Global whiskies are worth sniffing out

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Several times I’ve mentioned two globally best-selling whiskies which we hardly ever see, or have even heard of, in Britain. These are Label 5 (currently Number 9 in worldwide sales) and William Peel (Number 6).

The reason is they are both produced by French firms (La Martiniquaise and Marie Brizard respectively) and are virtually not marketed in the UK, although Label 5 can occasionally be found at Morrison’s. However, both are totally Scotch whiskies, being bulk-blended in Scotland and then tankered, 25,000 litres at a time, to France for dilution, final filtering and bottling.

I have sampled both and, although they would not set the heather (or any French roses) alight, they are perfectly drinkable blends. Interestingly, large quantities of William Peel are actually blended in deepest Courier Country, namely at Glencadam Distillery in Brechin.

Glencadam and Tomintoul are the two distilleries in the Angus Dundee Distillers portfolio, along with a big bottling plant at Coatbridge, offices in Glasgow and head office in London.  It is very much a family firm, run by sister and brother team Tania and Aaron Hillman.

Angus Dundee tends to keep a low public profile, although it is well known and respected in the industry. Some 5% of all Scotch whisky exports, bound for 70 countries, are via Angus Dundee and for years their Scotch Blue has been the top-selling whisky in Korea.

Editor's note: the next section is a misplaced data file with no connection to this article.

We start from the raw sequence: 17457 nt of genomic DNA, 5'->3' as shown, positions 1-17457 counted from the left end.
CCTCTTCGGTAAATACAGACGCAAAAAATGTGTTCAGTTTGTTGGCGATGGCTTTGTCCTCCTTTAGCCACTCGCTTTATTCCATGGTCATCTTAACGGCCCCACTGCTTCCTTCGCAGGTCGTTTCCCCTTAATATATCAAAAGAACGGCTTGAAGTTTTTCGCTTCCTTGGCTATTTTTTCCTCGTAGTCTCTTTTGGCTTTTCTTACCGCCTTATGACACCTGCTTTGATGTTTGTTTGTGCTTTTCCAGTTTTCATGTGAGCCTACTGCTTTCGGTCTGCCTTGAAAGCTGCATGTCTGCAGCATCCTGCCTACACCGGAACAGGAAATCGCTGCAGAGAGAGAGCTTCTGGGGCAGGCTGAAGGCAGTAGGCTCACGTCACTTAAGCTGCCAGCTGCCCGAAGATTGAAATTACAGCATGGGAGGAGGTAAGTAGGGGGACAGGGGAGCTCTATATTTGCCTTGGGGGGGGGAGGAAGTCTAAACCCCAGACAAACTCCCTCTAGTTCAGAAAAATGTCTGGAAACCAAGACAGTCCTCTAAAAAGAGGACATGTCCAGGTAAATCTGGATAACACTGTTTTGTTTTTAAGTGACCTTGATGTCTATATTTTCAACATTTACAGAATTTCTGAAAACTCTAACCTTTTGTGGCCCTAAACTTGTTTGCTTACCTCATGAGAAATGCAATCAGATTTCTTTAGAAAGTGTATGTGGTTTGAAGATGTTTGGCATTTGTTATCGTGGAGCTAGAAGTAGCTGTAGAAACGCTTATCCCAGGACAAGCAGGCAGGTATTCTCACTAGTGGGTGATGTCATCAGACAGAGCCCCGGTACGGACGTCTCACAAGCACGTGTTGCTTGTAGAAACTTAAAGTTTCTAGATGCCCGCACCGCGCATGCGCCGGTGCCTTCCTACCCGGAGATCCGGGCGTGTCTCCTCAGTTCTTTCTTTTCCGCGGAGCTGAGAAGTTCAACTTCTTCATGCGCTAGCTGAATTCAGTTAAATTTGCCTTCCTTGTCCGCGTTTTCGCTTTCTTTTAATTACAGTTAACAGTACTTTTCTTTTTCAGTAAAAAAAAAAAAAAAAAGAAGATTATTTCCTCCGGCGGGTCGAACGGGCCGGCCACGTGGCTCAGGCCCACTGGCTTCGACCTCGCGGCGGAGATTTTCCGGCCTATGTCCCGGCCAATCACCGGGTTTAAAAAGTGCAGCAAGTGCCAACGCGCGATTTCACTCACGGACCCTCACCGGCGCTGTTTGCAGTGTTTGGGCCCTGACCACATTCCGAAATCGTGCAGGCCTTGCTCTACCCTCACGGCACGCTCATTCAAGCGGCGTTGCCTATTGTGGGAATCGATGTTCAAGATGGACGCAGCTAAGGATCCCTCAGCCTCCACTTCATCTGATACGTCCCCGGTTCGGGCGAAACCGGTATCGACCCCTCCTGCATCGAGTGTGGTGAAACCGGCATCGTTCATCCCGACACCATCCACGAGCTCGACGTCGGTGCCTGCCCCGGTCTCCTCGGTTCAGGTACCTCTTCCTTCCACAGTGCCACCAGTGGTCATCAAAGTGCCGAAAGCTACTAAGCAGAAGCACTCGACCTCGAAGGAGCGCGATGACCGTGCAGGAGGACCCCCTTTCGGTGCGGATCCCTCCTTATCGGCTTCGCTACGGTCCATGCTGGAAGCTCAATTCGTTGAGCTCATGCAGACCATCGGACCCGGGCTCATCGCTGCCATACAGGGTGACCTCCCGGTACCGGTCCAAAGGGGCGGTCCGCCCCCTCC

Much of their business is bulk-blended whiskies to be exported by road-tankers or “tanktainers” for bottling abroad. Their blending plant at Brechin has two long ranks of high stainless steel vats, with a long stainless steel trough sunk into the floor between them. Into it, dozens of casks from both malt and grain distilleries are emptied.

The different malts and grains are pumped into different vats before being mixed in precise ratios to meet their overseas customers’ formulas for each of their various brands. The blended whisky then sits in another vat before being pumped, possibly a few days later, via a fat plastic pipe to a road tanker parked in the sunken loading bay outside.

So, next time you see a bottle or litre of William Peel in a foreign airport duty-free shop, you can nod and say, “Mm, I know where that comes from.”